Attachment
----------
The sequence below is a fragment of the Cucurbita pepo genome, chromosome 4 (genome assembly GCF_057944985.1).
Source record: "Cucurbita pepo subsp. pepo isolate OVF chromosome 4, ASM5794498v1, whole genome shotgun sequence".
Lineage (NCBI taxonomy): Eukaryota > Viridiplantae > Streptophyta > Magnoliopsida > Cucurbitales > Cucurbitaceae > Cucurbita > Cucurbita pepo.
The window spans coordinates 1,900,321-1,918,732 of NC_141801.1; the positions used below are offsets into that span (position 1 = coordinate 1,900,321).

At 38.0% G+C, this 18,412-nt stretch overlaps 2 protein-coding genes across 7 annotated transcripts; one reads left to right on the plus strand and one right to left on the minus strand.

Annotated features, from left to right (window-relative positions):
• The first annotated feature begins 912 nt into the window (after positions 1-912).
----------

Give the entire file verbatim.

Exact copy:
The sequence below is a fragment of the Cucurbita pepo genome, chromosome 4 (genome assembly GCF_057944985.1).
Source record: "Cucurbita pepo subsp. pepo isolate OVF chromosome 4, ASM5794498v1, whole genome shotgun sequence".
Lineage (NCBI taxonomy): Eukaryota > Viridiplantae > Streptophyta > Magnoliopsida > Cucurbitales > Cucurbitaceae > Cucurbita > Cucurbita pepo.
The window spans coordinates 1,900,321-1,918,732 of NC_141801.1; the positions used below are offsets into that span (position 1 = coordinate 1,900,321).

At 38.0% G+C, this 18,412-nt stretch overlaps 2 protein-coding genes across 7 annotated transcripts; one reads left to right on the plus strand and one right to left on the minus strand.

Annotated features, from left to right (window-relative positions):
• The first annotated feature begins 912 nt into the window (after positions 1-912).